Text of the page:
said, “and never detected anything negative in his life or ministry.” Her
elucidation did not fall on deaf ears.
In 1906 during
Aneta’s school days, there had been a serious conflict between the
missionaries working in the hospital and those in the school. No one could
understand why. It was kept secret. Actually, it emanated from theological
differences. Various missionaries from places such as Istanbul, Izmir,
Merzifon and Sivas came to Talas to reconcile the people involved. This
effort turned out to be fruitless and the missionaries returned to their
respective cities. The sad consequence was a rift between the hospital
administration and that of the school. All property belonged to the same
mission and was in the same compound. Those in charge at the hospital
stopped accepting students from the school who would go and sing on Sunday
afternoons. Before long the missionaries working in the hospital
transferred all the equipment to the school and moved on to Konya (Iconium)
where they started a new hospital. The missionaries at the school invited
new hospital personnel and they carried on. At the time the cause of the
split was incomprehensible to the students. Haralambos’ book partly played
the role of catalyst in the theological dispute. Those in the hospital were
of the conservative persuasion whereas those in the school leaned to the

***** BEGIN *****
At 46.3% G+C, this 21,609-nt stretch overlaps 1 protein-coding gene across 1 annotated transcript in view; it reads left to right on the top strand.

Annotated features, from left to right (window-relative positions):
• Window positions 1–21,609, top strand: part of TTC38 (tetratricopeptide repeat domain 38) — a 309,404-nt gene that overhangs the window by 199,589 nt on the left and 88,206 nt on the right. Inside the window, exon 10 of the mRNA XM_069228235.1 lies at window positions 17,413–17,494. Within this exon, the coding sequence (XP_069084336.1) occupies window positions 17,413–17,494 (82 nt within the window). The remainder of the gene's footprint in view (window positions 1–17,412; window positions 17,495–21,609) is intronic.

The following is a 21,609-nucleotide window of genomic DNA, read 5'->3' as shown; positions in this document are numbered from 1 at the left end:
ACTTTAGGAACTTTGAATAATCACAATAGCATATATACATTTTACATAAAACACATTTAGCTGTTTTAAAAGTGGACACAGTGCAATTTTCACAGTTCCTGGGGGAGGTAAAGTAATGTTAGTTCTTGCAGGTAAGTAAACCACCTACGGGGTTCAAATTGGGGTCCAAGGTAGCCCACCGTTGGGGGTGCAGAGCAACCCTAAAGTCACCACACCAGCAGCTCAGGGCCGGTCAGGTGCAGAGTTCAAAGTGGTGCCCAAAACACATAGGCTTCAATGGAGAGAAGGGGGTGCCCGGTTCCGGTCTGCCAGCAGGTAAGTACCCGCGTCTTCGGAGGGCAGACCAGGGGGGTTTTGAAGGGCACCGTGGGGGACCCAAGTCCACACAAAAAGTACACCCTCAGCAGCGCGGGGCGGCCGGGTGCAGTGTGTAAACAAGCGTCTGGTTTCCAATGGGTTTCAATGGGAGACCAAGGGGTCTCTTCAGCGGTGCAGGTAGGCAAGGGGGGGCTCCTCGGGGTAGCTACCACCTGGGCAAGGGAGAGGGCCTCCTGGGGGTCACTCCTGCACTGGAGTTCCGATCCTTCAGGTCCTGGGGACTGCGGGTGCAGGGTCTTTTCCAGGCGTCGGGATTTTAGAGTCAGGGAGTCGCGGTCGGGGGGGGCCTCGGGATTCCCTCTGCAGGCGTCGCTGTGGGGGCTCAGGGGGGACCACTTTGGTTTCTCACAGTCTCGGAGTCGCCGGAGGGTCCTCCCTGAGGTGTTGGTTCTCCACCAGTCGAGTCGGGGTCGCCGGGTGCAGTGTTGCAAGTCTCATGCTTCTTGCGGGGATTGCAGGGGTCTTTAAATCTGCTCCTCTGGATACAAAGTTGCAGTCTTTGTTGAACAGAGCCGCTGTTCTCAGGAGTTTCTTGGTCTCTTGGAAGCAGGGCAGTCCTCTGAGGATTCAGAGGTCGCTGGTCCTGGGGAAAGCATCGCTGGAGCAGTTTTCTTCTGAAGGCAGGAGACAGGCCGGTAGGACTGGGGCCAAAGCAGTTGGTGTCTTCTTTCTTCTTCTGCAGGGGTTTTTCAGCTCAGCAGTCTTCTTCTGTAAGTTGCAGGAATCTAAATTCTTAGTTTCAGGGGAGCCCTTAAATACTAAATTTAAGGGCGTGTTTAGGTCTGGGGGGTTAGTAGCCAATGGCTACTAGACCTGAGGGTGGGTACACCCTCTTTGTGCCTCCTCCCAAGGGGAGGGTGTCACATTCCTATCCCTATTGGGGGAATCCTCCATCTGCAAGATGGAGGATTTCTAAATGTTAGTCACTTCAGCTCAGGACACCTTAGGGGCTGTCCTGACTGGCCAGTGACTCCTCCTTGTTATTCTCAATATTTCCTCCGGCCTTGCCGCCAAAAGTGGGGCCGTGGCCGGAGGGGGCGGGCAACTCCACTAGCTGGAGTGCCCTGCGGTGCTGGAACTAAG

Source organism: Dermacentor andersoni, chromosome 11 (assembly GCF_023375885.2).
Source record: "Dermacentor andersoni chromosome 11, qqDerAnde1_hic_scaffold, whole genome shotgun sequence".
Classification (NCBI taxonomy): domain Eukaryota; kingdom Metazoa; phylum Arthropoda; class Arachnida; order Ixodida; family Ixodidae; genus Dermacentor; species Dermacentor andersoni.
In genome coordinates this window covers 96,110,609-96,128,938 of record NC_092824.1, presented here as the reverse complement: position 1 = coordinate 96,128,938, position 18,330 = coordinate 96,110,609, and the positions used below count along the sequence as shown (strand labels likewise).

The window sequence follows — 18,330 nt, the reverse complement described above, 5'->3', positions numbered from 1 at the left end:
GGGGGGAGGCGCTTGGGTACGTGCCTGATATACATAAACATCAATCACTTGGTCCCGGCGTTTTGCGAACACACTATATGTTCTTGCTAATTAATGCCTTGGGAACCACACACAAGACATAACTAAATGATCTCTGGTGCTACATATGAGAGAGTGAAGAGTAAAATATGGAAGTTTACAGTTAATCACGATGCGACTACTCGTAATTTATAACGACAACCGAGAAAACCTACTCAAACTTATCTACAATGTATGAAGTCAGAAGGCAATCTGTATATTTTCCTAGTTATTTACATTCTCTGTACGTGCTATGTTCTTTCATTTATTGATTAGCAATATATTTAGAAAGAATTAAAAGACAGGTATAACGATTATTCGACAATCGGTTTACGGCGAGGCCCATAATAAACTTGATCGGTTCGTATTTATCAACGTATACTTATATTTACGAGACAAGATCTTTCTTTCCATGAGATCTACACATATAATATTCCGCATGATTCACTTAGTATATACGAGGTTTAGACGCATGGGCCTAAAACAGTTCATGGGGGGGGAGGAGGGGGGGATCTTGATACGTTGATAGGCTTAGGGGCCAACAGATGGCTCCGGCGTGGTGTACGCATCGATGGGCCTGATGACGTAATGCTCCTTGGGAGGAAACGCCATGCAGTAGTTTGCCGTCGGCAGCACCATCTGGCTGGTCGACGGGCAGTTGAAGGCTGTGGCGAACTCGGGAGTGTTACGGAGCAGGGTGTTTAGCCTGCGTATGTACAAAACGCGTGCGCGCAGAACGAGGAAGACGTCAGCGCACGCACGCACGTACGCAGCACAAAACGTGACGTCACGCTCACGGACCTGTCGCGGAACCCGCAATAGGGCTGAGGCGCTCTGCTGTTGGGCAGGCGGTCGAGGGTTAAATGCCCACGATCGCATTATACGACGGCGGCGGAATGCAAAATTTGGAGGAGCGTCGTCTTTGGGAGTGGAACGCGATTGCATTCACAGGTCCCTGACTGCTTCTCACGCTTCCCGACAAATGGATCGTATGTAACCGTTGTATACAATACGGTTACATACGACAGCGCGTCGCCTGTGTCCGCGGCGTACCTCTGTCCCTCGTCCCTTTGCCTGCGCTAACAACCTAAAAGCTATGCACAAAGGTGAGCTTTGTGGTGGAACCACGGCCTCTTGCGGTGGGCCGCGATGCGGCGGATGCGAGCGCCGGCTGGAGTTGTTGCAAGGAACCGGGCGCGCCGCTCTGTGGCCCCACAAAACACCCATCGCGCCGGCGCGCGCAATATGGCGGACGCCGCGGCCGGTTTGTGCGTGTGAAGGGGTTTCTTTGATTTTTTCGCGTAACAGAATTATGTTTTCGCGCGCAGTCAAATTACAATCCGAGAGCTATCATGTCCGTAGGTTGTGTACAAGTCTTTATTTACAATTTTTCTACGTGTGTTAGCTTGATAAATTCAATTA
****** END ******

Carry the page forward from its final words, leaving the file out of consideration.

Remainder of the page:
The city of Konya
where the hospital staff moved was home of the famous Armenian Haigazian
College — presently in Beirut, Lebanon. The leaders of the college were
favorably disposed to Haralambos. Whenever he visited Konya the doors of
the college were open to him. Esther, a registered nurse, sister of the
founder, Professor Haigazian, had witnessed Haralambos’ ordination in
Switzerland years before. She was appreciative of his wide ministry. The
result of the unpleasant break worked for the enrichment of Konya with the
establishment a new hospital run by dedicated Christians. From the time of
its inception the hospital functioned very successfully until the entire
Christian work in Anatolia was uprooted.
followed the ongoing developments in the missionary community and church
life in the land. His about the Second Coming of Christ drew wider
interest as the days went on.